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Stalled repairs exasperate TTC riders

New programs underway
Replacing missing ceiling slats
Track-level wall cleaning
Database to create inventory of removed ceiling slats
Monitoring of ceiling slat reinstallation dates
Upgrading washrooms with automated fixtures

New programs under development
Ceiling/wall slat repairs
Track-level wall repairs
Wall tile/terrazzo floor repairs
Fixing structural leaks
Replacing track-level wall slats with large panels

Coming measures
Performance-based contract for cleaning heavy grime from ceilings
Expanding crew to clean tunnel wall tiles and reduce intervals for cleaning from nine to six months
Doubling the painting crew
Hiring extra skilled trades for repairs
Pilot program for station repairs
Five-year program to rebuild all washrooms

Existing programs covered in capital budgets
Rebuild Victoria Park and Pape stations
Refurbish Islington, Kipling and Warden stations
University station renaissance
Museum station renaissance
Rebuild Cumberland entrance to Bay station
Roof replacements
Leak remediation

Source: TTC documents

Mar 13, 2008 04:30 AM
Jack Lakey
Staff Reporter

There’s always repair work going on at TTC stations, but many jobs seem to take forever to finish and appear abandoned.

A lot of TTC stations are upwards of 50 years old, which is among the reasons why they’re fraying around the edges. To keep up, TTC workers are constantly removing wall tiles, tearing apart escalators, opening up ceilings and fiddling with wiring.

In many cases, the work comes to a halt long before it is finished. A barrier is erected or yellow caution tape is strung up around the project, then nothing happens for months - or even years - at a time.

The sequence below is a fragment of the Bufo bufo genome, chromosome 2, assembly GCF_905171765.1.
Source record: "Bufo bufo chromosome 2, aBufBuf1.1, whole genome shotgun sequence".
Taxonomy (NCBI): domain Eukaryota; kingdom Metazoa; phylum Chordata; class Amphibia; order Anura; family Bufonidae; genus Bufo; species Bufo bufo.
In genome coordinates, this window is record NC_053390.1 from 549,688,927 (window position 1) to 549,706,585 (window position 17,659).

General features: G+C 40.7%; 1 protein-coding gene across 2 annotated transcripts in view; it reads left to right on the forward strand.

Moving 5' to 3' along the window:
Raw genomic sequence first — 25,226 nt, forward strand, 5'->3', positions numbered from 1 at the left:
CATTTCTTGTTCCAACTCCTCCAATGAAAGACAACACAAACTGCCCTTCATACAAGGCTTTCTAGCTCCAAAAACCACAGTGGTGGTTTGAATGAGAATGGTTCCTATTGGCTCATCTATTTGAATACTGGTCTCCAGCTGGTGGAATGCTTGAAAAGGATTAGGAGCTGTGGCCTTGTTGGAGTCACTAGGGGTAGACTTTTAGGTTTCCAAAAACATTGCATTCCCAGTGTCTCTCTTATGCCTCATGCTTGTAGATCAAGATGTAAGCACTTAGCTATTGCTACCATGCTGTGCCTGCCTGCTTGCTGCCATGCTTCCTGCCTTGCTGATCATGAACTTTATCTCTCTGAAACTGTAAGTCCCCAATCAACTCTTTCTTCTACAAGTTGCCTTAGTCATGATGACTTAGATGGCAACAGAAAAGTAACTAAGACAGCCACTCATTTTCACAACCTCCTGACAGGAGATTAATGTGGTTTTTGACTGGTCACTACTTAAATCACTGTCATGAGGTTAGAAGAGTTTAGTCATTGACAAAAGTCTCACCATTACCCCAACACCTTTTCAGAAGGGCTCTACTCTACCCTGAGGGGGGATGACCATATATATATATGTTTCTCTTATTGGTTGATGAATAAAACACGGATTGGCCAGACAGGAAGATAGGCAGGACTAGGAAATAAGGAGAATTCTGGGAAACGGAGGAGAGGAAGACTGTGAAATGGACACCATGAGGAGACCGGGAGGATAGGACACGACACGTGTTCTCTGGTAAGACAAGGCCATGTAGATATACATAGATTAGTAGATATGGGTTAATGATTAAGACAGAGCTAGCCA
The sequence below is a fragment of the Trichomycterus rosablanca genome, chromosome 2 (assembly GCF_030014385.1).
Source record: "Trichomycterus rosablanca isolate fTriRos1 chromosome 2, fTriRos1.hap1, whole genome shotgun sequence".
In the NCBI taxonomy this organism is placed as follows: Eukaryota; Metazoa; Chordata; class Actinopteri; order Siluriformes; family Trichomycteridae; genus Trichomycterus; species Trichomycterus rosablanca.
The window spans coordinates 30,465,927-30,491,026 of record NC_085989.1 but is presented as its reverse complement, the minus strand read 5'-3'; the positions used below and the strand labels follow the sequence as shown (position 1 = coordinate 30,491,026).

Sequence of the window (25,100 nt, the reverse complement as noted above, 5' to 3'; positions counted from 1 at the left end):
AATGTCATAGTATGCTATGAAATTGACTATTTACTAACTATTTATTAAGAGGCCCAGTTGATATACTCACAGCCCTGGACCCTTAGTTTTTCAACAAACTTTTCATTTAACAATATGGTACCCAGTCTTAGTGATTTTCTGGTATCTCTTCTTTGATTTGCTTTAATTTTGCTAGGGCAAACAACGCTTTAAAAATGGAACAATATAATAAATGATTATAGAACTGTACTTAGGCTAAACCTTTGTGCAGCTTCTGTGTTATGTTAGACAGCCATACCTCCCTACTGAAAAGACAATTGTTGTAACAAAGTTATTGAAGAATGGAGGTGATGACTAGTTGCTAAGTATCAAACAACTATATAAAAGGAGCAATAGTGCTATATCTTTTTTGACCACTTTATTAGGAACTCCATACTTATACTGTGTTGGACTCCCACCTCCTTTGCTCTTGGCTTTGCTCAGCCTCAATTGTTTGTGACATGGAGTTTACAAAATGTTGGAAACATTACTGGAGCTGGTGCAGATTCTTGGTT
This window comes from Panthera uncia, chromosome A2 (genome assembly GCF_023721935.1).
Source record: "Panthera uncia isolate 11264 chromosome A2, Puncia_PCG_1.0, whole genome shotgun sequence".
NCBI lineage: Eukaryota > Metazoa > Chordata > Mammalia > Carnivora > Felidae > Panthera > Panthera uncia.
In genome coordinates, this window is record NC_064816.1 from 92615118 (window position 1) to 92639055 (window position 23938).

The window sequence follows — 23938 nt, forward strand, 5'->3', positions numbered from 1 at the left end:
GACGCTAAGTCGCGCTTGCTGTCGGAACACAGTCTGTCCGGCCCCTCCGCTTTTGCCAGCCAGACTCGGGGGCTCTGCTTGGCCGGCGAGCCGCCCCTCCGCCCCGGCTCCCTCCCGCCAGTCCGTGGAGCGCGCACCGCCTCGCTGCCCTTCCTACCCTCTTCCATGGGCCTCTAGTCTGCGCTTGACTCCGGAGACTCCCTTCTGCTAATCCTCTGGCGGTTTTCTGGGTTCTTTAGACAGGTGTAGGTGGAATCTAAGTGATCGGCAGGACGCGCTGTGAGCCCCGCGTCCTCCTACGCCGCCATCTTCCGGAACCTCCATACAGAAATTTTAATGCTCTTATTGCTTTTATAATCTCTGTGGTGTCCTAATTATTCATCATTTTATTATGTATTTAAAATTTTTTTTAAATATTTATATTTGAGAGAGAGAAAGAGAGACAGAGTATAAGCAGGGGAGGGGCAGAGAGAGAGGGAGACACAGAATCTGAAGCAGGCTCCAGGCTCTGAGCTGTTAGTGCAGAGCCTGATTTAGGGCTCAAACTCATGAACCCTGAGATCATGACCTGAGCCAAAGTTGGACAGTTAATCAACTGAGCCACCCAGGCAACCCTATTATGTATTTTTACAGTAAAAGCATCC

About 18 months ago, we wrote about a problem at Dupont station that required scaffolding near the collector’s booth. Recently, we spotted the scaffolding in the same place, which readers also reported.

We’ve received many complaints about stalled repairs at TTC stations. Just yesterday, a reader emailed about exposed support beams in two spots on the platform level at King station he says have been that way “for years.” We found a wide area of exposed structural steel, some of which is so badly eaten by rust that it looks dangerous.

Another common complaint involves ceiling slats that are removed to get at an electrical fixture or a water leak, but are not replaced.

Worse, the TTC often fails to post a sign that explains the delay and when the job will be done. In some cases, such as an escalator that’s being rebuilt at Eglinton station, a sign explains details of the work, but the completion date keeps changing, which frustrates riders.

Many are also annoyed by crude signage, noting a hand-lettered sign on a piece of cardboard telling riders to “use other door” is not good enough for a major transit system.

A recent email from Antoine Belaieff, complaining about the closure of the northeast entrance to College station, “with no notice or explanation,” aptly captures the problem. “A few days ago, tiles started coming off (the stairs), causing a tripping hazard, so the entrance was closed. The tiles were fixed and the entrance reopened. Now the entrance is closed again.

“Can’t the TTC post notices like every other major transit system with an explanation and the name and contact information of a manager in charge of solving the problem?”

It’s an excellent question.

Stay tuned for a story in the Saturday Star in which TTC managers explain their plans to address problems raised in our series. In some case it’ll take five years, but will go a long way toward improving things.

What’s broken in your neighbourhood? We want to know. To email us, go to and click on the submit a problem link. Or call us at 416-869-4823.